Now with this picture in mind let’s go back and look again at the verses above from Luke. The first thing that I want you to see here is that this was the fulfillment of the Passover (verse 16). John MacArthur says:
Christ’s death on the following day fulfilled the symbolism of the Passover meal. Passover was both a memorial of deliverance from Egypt, and a prophetic type of the sacrifice of Christ.2
But what we have here is more than just Jesus and His disciples sharing a Passover meal; they are sharing a covenant meal. Notice in verse 20, “ This cup is the new covenant established by My blood; it is shed for you.” Pay attention here, this is important, Jesus just said He was establishing a new covenant with them, a covenant cut in His own blood!

But why did we need a new covenant? To understand this we need to go next to the book of Hebrews. In Hebrews chapters eight and nine we see the reason for the new covenant; let’s begin in chapter eight verse six:
But as it is, Christ has obtained a ministry that is as much more excellent than the old as the covenant he mediates is better, since it is enacted on better promises.
Hebrews 8:6
In this verse we learn that the new covenant is a better covenant because it was enacted on better promises. What are the “better promises” that this new covenant is enacted upon? The promises that were made back in Jeremiah 31: 31-34 (and that are repeated here is Hebrews 8:8-12), these are: the promise of God’s Grace, the promise of an internal change, and the promise of the forgiveness of sin. Let’s look at each of these in a little more detail.

The Promise of God’s Grace:

Under the Old Covenant the blessings promised were conditioned upon the obedience of those under that covenant. In Exodus 24:3 the Israelites said, “All the words the Lord has spoken we will do!” But they didn’t obey, and as a result they inherited the curses of the covenant. Under this new covenant the blessings are no longer dependent upon man’s obedience; notice in the Jeremiah passage God says six times “I will”: “the covenant I will make”, “I will put my law within them”, “on their heart I will write it”, “I will be their God”, “I will forgive their iniquity”, “I will remember their sin no more.” Each of these statements show the grace of God; His unmerited favor on us, and it is based not an anything we did, or can do, but it is based on His covenant with us.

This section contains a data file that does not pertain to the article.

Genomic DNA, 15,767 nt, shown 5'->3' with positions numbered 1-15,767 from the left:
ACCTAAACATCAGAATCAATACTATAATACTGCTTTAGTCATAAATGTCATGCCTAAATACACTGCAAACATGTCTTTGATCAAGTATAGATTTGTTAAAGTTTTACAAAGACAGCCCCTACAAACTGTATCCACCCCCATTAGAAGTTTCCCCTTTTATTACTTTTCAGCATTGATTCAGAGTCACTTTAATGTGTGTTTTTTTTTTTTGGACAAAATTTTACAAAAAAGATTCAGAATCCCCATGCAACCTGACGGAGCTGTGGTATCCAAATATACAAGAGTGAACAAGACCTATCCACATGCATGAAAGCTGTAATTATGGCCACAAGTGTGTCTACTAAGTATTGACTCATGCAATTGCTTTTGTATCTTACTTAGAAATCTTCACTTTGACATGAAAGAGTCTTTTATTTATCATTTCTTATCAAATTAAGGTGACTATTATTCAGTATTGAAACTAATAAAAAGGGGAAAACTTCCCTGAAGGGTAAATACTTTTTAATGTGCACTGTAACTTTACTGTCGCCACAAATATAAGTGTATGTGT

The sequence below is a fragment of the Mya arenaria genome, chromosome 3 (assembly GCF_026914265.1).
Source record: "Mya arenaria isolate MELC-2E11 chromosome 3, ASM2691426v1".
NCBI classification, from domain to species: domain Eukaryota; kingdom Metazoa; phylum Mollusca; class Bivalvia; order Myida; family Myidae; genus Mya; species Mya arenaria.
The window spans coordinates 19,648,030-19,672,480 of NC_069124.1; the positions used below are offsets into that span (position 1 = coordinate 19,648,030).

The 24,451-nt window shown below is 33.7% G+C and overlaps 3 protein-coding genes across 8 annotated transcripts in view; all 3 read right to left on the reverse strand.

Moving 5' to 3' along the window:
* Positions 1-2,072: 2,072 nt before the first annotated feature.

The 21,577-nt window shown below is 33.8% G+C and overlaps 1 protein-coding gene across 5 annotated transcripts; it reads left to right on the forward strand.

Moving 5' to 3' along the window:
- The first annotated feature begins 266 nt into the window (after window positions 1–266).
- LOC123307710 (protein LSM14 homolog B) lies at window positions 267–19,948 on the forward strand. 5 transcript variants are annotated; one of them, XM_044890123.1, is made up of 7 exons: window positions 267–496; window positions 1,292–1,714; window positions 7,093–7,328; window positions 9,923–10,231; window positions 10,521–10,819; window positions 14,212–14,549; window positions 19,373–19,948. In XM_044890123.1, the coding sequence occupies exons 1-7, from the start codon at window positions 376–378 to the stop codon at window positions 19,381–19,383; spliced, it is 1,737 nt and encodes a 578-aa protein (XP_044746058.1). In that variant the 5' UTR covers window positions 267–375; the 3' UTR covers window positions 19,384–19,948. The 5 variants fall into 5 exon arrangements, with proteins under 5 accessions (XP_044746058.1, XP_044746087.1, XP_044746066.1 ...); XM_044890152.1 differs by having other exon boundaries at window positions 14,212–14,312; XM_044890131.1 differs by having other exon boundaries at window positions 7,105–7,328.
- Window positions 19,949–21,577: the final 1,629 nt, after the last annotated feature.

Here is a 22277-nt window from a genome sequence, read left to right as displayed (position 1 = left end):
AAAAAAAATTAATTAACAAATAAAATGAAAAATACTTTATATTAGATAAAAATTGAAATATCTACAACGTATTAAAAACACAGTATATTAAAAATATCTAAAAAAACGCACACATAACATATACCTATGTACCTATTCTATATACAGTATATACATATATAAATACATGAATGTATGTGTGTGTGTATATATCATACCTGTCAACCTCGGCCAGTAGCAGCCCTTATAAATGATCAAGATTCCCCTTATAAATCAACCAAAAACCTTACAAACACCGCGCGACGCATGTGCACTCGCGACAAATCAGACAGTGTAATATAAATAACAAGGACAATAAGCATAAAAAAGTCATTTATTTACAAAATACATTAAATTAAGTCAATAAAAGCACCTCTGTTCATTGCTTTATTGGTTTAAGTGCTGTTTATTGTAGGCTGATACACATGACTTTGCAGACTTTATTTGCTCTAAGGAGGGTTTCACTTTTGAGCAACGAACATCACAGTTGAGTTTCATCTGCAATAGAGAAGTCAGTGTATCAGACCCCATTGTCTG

Warren Wiersbe writes:
The New Covenant is wholly of God’s grace; no sinner can become a part of this New Covenant without faith in Jesus Christ. Grace and faith go together just as the Law and works go together (Rom. 11:6). The Law says, “The man that doeth them [the things written in the Law] shall live in them” (Gal. 3:12). But grace says, “The work is done—believe and live!3
The Promise of an Internal Change:

Under the old covenant the law was written on tablets of stone; under the new covenant God says that He will write His law on our hearts. The problem with the old covenant was this while it declared God’s holy standard it did not give us the power necessary to carry it out; it could tell us what we needed to do, but it could not enable us to do it.

I see this promise as two fold: first it is the promise of a new nature, and second it is the promise of the indwelling of God’s Spirit within us. By our very nature we are sinful and we cannot please God or obey Him; we just don’t have the ability. No matter how hard we try to keep His law we just can’t seem to do it, we continually fall short (Romans 3:23). So God, with His new covenant gives us a new nature, a divine nature, so that not only will we want to obey Him, now we actually can.

The second part of this promise that I see is His indwelling Holy Spirit. We don’t see this from the Jeremiah passage, but from the parallel passage in Ezekiel where God says, “I will place My Spirit within you…” Under the old covenant God’s Spirit may abide for a short time with a person, but His Spirit never indwelt them. His promise here is that He will put His Spirit within us and cause us to follow and obey Him. The apostle Paul calls this a down payment on our inheritance when he says:
In Him, you also, after listening to  the message of truth, the gospel of your salvation—having also believed, you were  sealed in Him with  the Holy Spirit of promise, who is given as a pledge of  our inheritance, with a view to the  redemption of  God’s own possession,  to the praise of His glory.
Ephesians 1:13-14 (NASB)
Now, with a new nature, and the Holy Spirit living within us we have an ability that we never had before, the ability to live a godly life. This was not possible under the law, because that was never the purpose of the law (more on this later).

The Promise of the Forgiveness of Sin:

Under the new covenant God promises to forgive our sins; He says, “For I will forgive their wrongdoing and never again remember their sin.” This was not possible under the law, because the Bible teaches us “by the works of the law will no flesh be justified.”4 According to R.C. Stedman:
This is, perhaps, the most difficult aspect for us to believe, for it forces us to do two difficult things: recognize that we do wicked things, and believe that God has already made ample provision to set aside that wickedness and continue treating us as his beloved children. Any sin called to our attention by our conscience needs only to be acknowledged to be set aside. Provision for God to do so justly rests on the death of Christ on our behalf, not on our sense of regret or our promise to do better.5